Perform CVC successfully in a safe and sterile way for patients is our goal to teach medical students. However, either our teachers or students do not consider our success rate of 67.3% satisfactory, thus we should investigate the performance of students and make improvements. There are two ways to solve this problem. First, increase actual practice in clinical setting. According to the extrapolation of our learning curve shown in Figure 1, in order to increase the success rate of the skill to 80% or higher, students probably would have to perform more than 15 CVCs. This would be a difficult task to achieve. Medical students face limited opportunities to perform CVCs on patients. In the operating theater, patients considered at risk of developing complications are not eligible for students to perform the procedure upon, such as small children, patients with ASA physical status IVE, patients with coagulopathy and those with poor anatomic landmarks. Many patients receive peripheral large bore intravenous lines instead of central catheters for temporary use. As such, the number of CVC opportunities suitable for medical students is limited.
Increase clinical experience in the operating room is difficult, so the alternate solution is to spend more time on simulation training. Despite the major drawback of practicing on manikins is the lack of variations that is different from real patients, students can still improve their dexterity through simulation training. Previous studies showed that simulation-based training improved the central venous catheter insertion and advanced cardiac life support skills of internal medicine residents and medical students [4, 7]. Some students felt awkward using one hand for advancing the needle into the vein. On manikins, they can learn how to hold a puncture needle single-handed to advance the needle into a central vein. Once they have learned it, when they perform CVC on patients, one of the hands advancing needle, another hand either palpating the artery or holding an ultrasound probe to guide the needle into the central vein. This may increase the success rate. After students have placed the puncture needle in the vein, they have to learn how to keep the needle in the vessel steadily. Students should not advance the guidewire with force, since this could easily cause the guidewire kinked. Students should learn how to cut and dilate skin and soft tissues properly, and then they can place the catheter over the guidewire smoothly. We need to focus on the common reasons why previous students failed the procedure and let future students deliberately practice these steps in the simulation center. CVC skills may be acquired more rapidly if students learn sequentially in smaller steps and then combine them into one, seamless performance.
In this study, the complications rate was 7.8%, which was similar to the published rates of iatrogenic mechanical complications associated with the catheterisation of the internal jugular vein (6.3% to 11.8%) and femoral vein (12.8% to 19.4%) [8–11]. Several studies demonstrated that ultrasound-guided CVCs had a significantly higher success rate and lower complications rate than procedures where ultrasound is not used [12–15]. We will incorporate ultrasound-guided CVC teaching into the medical student training.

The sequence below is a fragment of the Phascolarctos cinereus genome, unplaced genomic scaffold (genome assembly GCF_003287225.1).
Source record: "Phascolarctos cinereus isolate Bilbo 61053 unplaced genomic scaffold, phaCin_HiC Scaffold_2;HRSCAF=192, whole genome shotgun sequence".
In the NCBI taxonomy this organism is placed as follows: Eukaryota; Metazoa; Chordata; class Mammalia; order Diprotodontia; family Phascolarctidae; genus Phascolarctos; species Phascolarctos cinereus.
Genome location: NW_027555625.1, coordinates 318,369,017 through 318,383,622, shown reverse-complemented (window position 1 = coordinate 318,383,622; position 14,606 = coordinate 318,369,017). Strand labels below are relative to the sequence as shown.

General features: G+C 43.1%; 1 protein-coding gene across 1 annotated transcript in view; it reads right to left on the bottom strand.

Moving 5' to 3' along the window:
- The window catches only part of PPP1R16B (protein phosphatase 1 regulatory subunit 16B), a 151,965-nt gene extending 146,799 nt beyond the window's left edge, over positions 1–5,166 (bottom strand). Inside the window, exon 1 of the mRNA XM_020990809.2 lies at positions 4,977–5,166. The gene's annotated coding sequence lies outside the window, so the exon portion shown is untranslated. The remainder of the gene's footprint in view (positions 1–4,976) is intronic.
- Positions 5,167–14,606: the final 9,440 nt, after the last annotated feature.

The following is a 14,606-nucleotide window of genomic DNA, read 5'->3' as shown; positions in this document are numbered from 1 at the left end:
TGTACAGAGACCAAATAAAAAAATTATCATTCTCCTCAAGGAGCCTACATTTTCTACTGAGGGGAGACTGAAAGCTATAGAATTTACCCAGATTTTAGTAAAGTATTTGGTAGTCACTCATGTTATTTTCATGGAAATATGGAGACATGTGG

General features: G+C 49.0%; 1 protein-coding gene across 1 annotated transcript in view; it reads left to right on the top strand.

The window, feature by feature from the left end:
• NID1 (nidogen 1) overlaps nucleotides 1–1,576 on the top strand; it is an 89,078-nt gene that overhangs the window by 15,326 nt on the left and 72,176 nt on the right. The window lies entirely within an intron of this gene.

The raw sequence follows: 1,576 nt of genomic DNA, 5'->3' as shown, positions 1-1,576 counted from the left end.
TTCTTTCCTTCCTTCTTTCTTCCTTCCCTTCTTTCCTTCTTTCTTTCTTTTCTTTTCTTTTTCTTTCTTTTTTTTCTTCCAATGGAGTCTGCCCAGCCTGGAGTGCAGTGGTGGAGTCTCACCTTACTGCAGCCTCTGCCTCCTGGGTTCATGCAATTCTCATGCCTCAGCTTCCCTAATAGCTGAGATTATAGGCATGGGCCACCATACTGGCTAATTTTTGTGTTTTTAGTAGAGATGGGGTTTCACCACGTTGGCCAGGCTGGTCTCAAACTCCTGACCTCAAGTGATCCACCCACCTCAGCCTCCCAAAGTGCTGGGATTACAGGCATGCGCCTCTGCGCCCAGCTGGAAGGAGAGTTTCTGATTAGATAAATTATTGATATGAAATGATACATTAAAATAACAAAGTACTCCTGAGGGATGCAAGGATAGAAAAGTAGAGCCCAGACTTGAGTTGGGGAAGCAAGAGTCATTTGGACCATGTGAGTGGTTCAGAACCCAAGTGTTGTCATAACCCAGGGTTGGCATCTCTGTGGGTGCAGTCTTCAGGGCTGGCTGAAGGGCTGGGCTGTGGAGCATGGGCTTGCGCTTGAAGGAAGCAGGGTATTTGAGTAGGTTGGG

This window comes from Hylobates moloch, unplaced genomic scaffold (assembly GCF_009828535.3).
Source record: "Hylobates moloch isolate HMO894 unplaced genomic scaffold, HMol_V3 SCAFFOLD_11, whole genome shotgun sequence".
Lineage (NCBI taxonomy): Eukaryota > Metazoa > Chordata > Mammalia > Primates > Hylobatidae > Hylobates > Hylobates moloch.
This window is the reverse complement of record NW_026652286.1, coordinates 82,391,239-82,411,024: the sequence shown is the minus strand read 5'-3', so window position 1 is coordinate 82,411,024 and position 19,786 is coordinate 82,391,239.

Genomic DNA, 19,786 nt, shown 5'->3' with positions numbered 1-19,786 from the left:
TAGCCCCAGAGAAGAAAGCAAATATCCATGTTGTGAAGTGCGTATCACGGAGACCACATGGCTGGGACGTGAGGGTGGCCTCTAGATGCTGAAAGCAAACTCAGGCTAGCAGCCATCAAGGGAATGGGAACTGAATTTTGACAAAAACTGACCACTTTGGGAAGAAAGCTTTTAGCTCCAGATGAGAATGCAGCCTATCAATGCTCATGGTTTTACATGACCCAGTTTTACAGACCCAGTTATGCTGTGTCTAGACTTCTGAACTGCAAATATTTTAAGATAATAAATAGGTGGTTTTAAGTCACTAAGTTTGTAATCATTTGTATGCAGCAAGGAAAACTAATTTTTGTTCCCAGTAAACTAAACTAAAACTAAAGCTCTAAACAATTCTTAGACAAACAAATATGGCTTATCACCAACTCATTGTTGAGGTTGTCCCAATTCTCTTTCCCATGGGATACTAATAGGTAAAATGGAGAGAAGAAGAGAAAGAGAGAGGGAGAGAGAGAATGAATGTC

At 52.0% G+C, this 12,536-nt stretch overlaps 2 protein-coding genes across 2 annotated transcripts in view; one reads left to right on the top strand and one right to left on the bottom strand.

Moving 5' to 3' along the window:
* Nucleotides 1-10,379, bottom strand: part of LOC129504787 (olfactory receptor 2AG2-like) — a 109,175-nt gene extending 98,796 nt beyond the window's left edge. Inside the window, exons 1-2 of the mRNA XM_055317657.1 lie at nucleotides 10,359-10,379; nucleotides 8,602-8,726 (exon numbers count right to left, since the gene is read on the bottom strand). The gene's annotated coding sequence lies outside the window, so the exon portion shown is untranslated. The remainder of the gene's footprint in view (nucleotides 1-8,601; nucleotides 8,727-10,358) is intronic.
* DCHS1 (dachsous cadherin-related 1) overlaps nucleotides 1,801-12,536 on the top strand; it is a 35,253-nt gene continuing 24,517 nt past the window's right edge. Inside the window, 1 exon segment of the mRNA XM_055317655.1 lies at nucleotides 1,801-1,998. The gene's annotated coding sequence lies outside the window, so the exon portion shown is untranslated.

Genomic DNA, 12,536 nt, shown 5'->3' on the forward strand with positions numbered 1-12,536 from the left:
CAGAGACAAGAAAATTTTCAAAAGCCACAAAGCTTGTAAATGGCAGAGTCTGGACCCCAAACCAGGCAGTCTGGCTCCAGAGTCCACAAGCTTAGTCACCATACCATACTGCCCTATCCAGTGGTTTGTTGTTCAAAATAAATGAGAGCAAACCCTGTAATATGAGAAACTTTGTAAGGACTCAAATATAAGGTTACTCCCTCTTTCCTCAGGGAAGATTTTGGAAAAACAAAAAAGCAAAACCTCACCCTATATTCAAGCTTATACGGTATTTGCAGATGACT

As this is a retrospective study, it has certain limitations. Firstly, the logbook is a tool for recording student actual clinical performance. Because students recorded the data themselves, it was difficult for students to time the procedure, to count the number of sticks they had done. Therefore, some detailed data were not available in this study. Secondly, the attitude of students was not included. From the logbooks of two medical students, they performed only three CVCs in operating theater. We do not know the reason why. It might be they had low motivation to perform the procedure, they did not have the chance to do it, or the students just did not record the procedure they did in the logbooks. Thirdly, some of the students had a chance to perform multiple needle sticks to find the central vein, whereas this possibility was denied to others. Some supervisors were very cautious about patient safety, because according to Mansfield et al., the complication rate of catheterization increased markedly when a physician attempted more than two needle passes . The presence of different supervisor-student interactions may be a potential explanation for such variability, this is not available either.
In the future, new teaching program will incorporate teaching medical students to use ultrasound for CVC and we will evaluate the skill acquisition on that. Logbooks have been used as tools for assessment of procedural skills . With proper design, both subjective and objective data can be included. We will ask supervisors to record students’ performance at the end of the procedure on the logbooks after communicating with students. This will make the data in the logbooks more complete and accurate. Meantime, students should make a better use of simulation and accelerate the learning curve for skill acquisition. Once their success rate improves, students’ self-reported satisfaction and confidence will improve in return.